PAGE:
Disciplinary Procedures for Solicitors

If a complaint about a solicitor is referred to the Solicitors Regulation Authority (SRA), it could lead to disciplinary procedures for solicitors, and, in some cases, sanctions.

In the fourth of our of series of blogs on legal services for professionals, we will help you to understand what constitutes an offence, the process of sanctioning and the role of the Solicitors Disciplinary Tribunal (SDT), and provide clarity on the support available for you as a solicitor.


The SRA are the regulatory body for solicitors in England and Wales.

After a complaint is received about a solicitor, the SRA will conduct their own investigation, and they can impose certain sanctions. In some cases, however, they do not make a final decision and refer the case to the SDT – a review body that is independent from the SRA. In this instance, the SRA become prosecutors for the matter in the tribunal.

solicitor at work


Alleged breaches of the SRA Principles or Code of Conduct, and other rules and regulations applicable to solicitors and their firms, are considered by the SRA or SDT.

The SRA Principles are to:

  1. uphold the rule of law and the proper administration of justice
  2. act with integrity
  3. not allow your independence to be compromised
  4. act in the best interests of each client
  5. provide a proper standard of service to your clients
  6. behave in a way that maintains the trust the public places in you and in the provision of legal services
  7. comply with your legal and regulatory obligations and deal with your regulators and ombudsmen in an open, timely and co-operative manner
  8. run your business or carry out your role in the business effectively and in accordance with proper governance and sound financial and risk management principles
  9. run your business or carry out your role in the business in a way that encourages equality of opportunity and respect for diversity
  10. protect client money and assets.

The Code of Conduct sets out both ‘outcomes’ and ‘indicative behaviours.’

The Outcomes are mandatory, such as only entering into fee agreements with your clients that are lawful, and suitable for the client’s needs and best interests.

The Indicative Behaviours specify the kind of behaviour that aligns with the Principles, and guides as to what may be seen as being contrary to them. They are not an exhaustive list, however.

Actions or behaviour seen to be in breach of the Principles or Code of Conduct can result in sanctions.


The sanctions that the SRA can impose, in rising order of seriousness, are as follows:

  1. Casework decision: when there is no issue of professional conduct or no evidence of misconduct.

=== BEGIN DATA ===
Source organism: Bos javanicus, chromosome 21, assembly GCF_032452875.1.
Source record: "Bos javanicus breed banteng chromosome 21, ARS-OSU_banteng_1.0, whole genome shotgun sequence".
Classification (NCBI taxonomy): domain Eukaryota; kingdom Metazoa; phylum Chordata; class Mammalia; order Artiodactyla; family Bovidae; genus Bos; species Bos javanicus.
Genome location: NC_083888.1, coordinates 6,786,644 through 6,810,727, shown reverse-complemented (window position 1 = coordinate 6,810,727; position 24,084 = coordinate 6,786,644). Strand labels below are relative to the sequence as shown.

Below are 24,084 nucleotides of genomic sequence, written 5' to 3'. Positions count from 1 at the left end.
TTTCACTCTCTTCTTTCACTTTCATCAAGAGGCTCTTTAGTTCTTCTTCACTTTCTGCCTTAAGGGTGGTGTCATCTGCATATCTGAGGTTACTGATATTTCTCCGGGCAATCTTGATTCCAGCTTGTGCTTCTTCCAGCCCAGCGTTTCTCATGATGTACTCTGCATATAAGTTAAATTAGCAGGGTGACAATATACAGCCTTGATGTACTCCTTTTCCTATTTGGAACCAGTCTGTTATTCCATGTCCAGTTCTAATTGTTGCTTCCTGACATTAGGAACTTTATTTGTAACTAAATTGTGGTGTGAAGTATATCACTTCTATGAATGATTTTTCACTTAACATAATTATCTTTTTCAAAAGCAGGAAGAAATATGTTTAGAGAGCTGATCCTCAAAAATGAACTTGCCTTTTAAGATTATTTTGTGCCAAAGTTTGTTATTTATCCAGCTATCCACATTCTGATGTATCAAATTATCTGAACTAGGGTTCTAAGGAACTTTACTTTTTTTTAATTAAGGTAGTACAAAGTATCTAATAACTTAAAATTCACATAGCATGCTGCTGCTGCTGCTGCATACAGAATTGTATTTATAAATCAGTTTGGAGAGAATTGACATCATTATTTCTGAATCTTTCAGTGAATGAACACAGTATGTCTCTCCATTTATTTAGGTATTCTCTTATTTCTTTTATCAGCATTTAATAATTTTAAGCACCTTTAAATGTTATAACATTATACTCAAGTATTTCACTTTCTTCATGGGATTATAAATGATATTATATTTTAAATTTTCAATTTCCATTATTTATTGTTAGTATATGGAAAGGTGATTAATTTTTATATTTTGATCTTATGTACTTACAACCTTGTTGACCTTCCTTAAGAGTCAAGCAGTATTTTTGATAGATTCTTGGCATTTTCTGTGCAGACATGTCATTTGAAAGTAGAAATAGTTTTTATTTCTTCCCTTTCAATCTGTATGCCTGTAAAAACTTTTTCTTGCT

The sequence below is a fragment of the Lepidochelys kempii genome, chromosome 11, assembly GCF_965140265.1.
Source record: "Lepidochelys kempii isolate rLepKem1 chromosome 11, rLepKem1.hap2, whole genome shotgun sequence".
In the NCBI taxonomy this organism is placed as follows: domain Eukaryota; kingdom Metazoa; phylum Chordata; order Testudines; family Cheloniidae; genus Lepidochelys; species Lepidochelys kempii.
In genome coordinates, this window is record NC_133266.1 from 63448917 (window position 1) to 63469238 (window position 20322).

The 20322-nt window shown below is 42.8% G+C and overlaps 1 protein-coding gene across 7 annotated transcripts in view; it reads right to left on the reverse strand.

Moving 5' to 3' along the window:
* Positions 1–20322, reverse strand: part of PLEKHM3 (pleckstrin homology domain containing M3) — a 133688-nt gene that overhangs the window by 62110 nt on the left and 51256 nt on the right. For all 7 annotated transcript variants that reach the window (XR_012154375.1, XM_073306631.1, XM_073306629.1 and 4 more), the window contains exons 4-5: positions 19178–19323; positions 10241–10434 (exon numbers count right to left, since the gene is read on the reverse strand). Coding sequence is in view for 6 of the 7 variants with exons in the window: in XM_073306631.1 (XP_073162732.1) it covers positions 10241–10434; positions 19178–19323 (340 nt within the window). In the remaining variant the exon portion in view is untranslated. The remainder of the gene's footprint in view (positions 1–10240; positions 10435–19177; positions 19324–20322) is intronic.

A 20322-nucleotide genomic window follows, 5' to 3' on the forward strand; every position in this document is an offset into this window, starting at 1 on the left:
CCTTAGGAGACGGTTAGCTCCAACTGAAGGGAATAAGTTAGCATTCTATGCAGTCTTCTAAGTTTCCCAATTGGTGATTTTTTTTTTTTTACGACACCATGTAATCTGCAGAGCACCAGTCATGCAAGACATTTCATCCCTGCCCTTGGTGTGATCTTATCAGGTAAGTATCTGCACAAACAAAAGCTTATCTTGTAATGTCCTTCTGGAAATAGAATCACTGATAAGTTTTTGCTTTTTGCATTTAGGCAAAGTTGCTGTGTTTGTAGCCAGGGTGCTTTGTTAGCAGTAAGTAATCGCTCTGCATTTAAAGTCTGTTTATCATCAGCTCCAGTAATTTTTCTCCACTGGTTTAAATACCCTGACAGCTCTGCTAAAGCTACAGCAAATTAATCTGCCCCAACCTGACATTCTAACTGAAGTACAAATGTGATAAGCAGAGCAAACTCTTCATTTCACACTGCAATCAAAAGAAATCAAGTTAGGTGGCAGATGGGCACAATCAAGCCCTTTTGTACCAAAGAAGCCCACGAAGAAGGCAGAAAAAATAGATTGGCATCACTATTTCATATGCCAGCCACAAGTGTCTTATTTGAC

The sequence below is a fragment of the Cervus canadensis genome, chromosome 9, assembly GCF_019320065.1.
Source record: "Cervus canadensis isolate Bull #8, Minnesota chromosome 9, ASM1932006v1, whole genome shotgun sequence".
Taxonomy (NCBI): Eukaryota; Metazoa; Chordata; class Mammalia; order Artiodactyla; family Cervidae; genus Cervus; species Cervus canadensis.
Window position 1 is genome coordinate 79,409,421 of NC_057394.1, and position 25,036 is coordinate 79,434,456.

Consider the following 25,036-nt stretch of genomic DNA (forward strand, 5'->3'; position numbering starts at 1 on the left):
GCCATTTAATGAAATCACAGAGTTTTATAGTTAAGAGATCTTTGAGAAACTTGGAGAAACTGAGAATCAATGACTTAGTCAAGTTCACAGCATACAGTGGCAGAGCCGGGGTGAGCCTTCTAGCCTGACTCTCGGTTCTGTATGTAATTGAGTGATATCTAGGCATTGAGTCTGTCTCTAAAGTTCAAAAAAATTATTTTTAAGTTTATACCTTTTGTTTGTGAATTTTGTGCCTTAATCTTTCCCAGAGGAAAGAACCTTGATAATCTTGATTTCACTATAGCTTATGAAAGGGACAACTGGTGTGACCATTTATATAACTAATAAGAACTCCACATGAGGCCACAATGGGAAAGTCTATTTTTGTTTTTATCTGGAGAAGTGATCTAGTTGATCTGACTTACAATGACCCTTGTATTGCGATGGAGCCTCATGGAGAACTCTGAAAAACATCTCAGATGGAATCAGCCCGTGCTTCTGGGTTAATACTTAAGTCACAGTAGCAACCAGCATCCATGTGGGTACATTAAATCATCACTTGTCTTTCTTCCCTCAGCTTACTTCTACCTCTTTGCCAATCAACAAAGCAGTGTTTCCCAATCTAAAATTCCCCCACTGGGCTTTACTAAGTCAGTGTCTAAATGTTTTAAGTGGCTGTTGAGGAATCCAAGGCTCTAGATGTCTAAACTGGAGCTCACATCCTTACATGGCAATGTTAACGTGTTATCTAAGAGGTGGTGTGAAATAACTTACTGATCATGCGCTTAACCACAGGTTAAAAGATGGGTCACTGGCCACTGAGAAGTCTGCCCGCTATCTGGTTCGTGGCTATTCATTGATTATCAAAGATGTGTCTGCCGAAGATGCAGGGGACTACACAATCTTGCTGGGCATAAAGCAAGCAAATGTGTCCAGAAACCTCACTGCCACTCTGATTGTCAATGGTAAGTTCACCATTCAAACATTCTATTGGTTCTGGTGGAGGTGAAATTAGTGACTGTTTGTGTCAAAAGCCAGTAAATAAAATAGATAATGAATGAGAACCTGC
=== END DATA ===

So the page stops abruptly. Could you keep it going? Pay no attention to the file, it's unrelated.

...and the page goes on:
2. Letter of Advice: a letter is sent when there has (or may have) been minor or technical misconduct. The misconduct will generally have had little impact with a very low likelihood of repetition.
  3. Warning: often used for significant but one-off misconduct,
  4. Written rebuke : this is a statutory disciplinary sanction. The SRA will rebuke a regulated person when there has been significant misconduct, or a series of incidents which are cumulatively significant.
  5. Financial penalty: Used when the misconduct has caused, or had the potential to cause, substantial impact. Particularly relevant when the regulated person has made some gain, financial or otherwise, from the misconduct.
  6. Referral to the SDT: The SRA will refer the more serious cases, where misconduct has caused, or had the potential to cause high impact, to the SDT.

The SDT has the power to take the following course of actions as it sees necessary:

  • Striking you off the Roll (and they can prohibit you from being restored to the Roll except by order of the Tribunal itself)
  • Suspending you from practice indefinitely, or for a specified period
  • Issuing a conditions of practice order – restricting what you can do and what role you can act in
  • Ordering you to pay a penalty fine
  • Excluding you from criminal legal aid work, either permanently or for a specified period
  • Ordering you to pay costs, or a contribution towards costs, for the Tribunal proceeding

The most common outcome of a SDT hearing is to be struck off the Roll, then a fine, then a fixed term suspension.

*The Tribunal also decides applications by former solicitors for restoration to the Roll and by indefinitely suspended solicitors for determination of suspension.


Hearings are usually in public but the tribunal can consent to a private hearing in exceptional cases.


If you find yourself in need of legal support, you should check the terms of your relevant policy.  In any event, you will have a duty to inform your insurers of the SRA’s investigation.

You should be aware that some insurers will state in their terms that you must use one of their prescribed solicitors, however, the true position is that you do not have to go with their choice. The Insurance Companies (Legal Expenses Insurance) Regulations 1990 allow you to choose which solicitor will be appointed in respect of any proceedings conducted on your behalf.


If you are subject to disciplinary action from the SRA or SDT, they will have explained their reason for doing so in a letter. We will review your case and advise you on your chances of success. We will explain the processes and advise you on the best way of proceeding, and set about gathering evidence to support your case.

At your hearing we will represent you and show how your case is supported by the evidence obtained.

For more information on all professional services matters, please contact Regan or Gemma by email to info@reganpeggs.com, or call 0121 201 3765.

Gemma Tibbatts
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